User Reviews (13)

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  • Warning: Spoilers
    I don't know who gave this piece of crap all the stars, but they are lying. This movie starts off with a bunch of 20 somethings pulling pranks and bad practical jokes on each other. It doesn't get any better from there. I am 49 minutes in and I don't know how much more I can take. All of the constant bickering is giving me a headache and If they took the F word out of the dialogue, it would be labled a silent film. Clearly none of them can stand each other and I surely don't even know why they are all friends. At 50 minutes in, they are finally at the house, and still fighting and argueing. Ok, one of them is now pissing in the bathroom sink of the house. If you choose to watch this mess, good luck to you. But please watch it for free, don't waste your money. Better yet, give this crap a pass.
  • Warning: Spoilers
    UNLISTED OWNER is another laughably terrible indie found footage horror flick, made on the cheap by a bunch of people who really don't have much idea about basic filmmaking principles. This one sees a family murdered in a house, causing a bunch of teenagers to head over and investigate the place, filming the whole thing as they do so. This particular effort spends a great deal of time on set up, interviews, and introductions, as well as some of those unnecessary driving scenes. The actual stuff at the house is hurried over at the climax. There's no atmosphere to speak of, and as for horror content, you can forget it.
  • First off I wanna say, I've never heard of this film until the Writer, Director and Actor emailed me to do a interview for this film. Knowing what I knew from the more of info email, I agreed to setup with interview. So a couple days BEFORE we were gonna do the interview over the phone for the Everything Horror Podcast (which if you don't like no filter language avoid my podcast). From the time I spent debating to rent this (before purchasing this), I decided to go for it hoping I'd like it and not a waste.

    I enjoyed the camerawork actually and the way they acted / setup sets to do some of the stuff was not really noticeable. The only thing we noticed was near the end was the blood, it did stick out to be more pinkish to really not believe it. I did however got an answer via the Interview that the special effects guy they had at the time wasn't available when it came down to the blood.

    If you don't swear teenagers swearing like they would when being around friends and stuff, watch this film. If you can't stand swearing almost every line, just ignore it. And if you would like to check out the interview I did with Unlisted Owners writer, director and actor make sure to check out the Podcast.
  • Please will people stop making these hopeless attempts at movies. "Found footage" is such a feeble cover for lack of skills in editing, script, lighting and directing. In the same scene the f-word can be bleeped out while not being bleeped out just 1 minute later. Even the cheapest compact camera's from 10 years ago had OIS. Just an annoying mess resplendent with battery indicators and flashing "Rec" indicators and distracting artificial pixelation somehow being recorded. I guess everyone that worked on this movie and their parents voted this to above a 3 star. Not close to having tension, suspense or horror. It would take a very special person to feel engrossed and invested in this cacophony. I should point out I never saw every minute of this; after 15mins of nothing but what was scripted or unscripted (improv dahling) rambling (without any character pinning) I skipped to the 30th. The only reason I would say to watch this is to see how all the excuses of pathetic movie making are covered up in the "found footage" genre.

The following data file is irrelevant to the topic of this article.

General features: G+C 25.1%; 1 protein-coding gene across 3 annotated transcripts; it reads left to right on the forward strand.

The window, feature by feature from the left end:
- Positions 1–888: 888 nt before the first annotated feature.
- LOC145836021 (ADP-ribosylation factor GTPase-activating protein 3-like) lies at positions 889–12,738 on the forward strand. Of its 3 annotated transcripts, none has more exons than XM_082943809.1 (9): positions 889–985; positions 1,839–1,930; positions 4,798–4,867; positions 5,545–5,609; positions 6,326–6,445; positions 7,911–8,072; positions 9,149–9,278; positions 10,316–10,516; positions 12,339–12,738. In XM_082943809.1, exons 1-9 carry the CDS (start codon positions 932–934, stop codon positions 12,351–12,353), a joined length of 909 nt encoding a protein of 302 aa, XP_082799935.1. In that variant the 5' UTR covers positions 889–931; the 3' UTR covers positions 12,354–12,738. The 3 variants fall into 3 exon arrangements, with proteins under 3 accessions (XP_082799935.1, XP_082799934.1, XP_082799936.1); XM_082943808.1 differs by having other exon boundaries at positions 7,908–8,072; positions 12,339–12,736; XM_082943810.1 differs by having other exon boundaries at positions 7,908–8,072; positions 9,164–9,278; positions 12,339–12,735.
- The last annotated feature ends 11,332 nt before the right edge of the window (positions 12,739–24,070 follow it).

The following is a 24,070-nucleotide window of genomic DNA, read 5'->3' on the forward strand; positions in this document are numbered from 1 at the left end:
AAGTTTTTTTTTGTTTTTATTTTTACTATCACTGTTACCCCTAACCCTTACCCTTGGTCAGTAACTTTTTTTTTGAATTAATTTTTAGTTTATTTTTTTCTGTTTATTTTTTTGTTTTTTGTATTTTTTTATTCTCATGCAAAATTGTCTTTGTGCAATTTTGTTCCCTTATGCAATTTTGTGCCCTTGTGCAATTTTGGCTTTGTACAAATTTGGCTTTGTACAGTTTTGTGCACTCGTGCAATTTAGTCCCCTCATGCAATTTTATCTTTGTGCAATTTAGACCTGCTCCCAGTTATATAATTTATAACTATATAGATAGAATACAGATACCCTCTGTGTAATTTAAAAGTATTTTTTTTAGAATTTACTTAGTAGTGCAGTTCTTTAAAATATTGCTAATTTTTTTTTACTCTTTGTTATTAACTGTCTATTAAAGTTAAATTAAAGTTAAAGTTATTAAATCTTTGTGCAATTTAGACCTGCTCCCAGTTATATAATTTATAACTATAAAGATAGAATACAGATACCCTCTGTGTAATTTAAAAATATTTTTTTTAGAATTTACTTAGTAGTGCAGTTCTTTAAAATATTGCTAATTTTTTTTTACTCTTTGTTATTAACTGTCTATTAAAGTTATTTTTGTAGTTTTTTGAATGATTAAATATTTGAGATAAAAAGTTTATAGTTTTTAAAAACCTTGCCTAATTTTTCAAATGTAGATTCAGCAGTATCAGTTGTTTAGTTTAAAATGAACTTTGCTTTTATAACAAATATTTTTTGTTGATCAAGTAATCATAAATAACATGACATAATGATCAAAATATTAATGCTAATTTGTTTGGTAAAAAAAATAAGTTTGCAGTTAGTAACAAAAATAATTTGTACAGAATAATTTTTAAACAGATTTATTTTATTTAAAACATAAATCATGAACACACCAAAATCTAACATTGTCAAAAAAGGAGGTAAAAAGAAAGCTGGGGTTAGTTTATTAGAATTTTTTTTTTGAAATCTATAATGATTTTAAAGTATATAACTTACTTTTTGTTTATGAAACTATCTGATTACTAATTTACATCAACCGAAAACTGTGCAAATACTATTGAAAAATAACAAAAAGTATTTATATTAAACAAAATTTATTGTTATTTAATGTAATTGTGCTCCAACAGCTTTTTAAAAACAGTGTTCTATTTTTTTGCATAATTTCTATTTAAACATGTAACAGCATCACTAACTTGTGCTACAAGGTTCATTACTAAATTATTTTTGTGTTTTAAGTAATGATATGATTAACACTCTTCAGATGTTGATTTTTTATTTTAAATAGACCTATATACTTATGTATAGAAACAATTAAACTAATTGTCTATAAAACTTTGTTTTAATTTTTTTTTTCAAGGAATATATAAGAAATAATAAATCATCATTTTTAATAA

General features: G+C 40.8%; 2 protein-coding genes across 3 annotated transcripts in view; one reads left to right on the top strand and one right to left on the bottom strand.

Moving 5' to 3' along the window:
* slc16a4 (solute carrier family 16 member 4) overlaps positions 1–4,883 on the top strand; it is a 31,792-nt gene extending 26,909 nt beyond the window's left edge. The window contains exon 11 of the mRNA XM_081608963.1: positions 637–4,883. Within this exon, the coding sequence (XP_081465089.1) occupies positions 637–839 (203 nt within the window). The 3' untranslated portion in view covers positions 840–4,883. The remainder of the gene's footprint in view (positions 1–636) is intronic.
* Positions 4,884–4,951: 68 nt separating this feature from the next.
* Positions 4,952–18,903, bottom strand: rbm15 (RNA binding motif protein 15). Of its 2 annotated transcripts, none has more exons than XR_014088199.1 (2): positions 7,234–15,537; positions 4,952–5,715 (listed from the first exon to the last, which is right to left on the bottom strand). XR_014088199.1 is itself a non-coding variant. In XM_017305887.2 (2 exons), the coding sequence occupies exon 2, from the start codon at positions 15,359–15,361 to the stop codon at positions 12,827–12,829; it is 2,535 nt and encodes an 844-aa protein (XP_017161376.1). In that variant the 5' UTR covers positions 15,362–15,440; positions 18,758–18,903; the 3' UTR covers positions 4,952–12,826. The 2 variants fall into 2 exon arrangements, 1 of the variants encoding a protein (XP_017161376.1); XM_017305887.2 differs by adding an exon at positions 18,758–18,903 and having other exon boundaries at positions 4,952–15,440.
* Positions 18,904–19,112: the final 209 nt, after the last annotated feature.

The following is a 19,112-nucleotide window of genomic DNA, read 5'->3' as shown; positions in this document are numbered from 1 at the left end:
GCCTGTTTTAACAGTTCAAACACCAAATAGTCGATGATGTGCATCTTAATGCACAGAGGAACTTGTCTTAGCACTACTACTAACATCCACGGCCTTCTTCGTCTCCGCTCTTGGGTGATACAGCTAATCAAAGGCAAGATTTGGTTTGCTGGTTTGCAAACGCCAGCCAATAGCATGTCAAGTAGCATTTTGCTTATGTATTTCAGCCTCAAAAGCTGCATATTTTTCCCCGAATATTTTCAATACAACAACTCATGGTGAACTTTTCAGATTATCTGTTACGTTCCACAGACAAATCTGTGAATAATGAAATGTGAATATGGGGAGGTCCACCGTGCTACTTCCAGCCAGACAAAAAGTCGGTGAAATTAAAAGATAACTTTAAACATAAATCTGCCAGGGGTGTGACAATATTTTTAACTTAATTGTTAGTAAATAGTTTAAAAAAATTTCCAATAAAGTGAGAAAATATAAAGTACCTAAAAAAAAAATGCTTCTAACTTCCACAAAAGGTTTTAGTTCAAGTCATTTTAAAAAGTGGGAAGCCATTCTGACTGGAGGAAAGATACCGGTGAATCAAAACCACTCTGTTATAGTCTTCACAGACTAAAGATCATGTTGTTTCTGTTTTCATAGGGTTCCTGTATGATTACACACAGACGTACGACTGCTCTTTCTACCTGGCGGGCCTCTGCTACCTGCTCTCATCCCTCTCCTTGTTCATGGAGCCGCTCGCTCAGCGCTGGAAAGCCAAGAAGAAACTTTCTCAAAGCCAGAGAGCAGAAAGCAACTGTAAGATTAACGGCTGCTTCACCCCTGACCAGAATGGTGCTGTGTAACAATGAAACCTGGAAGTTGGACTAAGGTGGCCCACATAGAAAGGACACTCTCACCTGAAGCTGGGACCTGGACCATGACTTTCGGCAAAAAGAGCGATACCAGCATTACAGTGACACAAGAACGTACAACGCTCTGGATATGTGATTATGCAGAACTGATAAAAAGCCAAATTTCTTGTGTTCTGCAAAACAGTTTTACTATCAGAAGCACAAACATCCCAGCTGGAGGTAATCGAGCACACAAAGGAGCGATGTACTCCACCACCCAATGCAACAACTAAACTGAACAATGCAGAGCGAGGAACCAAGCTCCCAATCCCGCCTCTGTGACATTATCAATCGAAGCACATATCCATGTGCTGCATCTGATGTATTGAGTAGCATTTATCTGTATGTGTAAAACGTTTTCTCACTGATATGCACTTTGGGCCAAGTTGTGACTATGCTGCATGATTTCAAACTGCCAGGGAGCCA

• I really enjoyed this movie I loved the killer and the cast. It was funny and it was freaky towards the end. But in all it was great all the way through.
  • As a cohost of Collateral Cinema Movie Podcast, I watched and analyzed this film when we covered it on our most recent Indie Movie Review mini-episode! That being said, the first thing that stuck out to me was the attachment to realism. This is allowed by Jed Brian's use of the found-footage genre, and I think he fully achieves what he is trying for. However, the problem here is, the genre as a whole has been completely oversaturated, so I wouldn't say there is anything new or innovative here... and yet, I see a remarkable potential. With limited resources as a first-time writer, director, and starring actor-which is why we can admit the found-footage genre was actually a good choice, despite its flaws-Mr. Brian was able to pull off a thoroughly convincing narrative. And the way that narrative itself flows, and accompanying it the ratio of exposition to action, is where the twist ultimately derives from, although I dare not spoil that for you by being more descriptive. In fact, go watch it! With an Amazon Prime membership the movie is free to watch at the time of the writing, so I encourage everyone to give it a shot, and see what I mean when I say that Jed Brian has a future in the film industry... just with content that's maybe a little more original.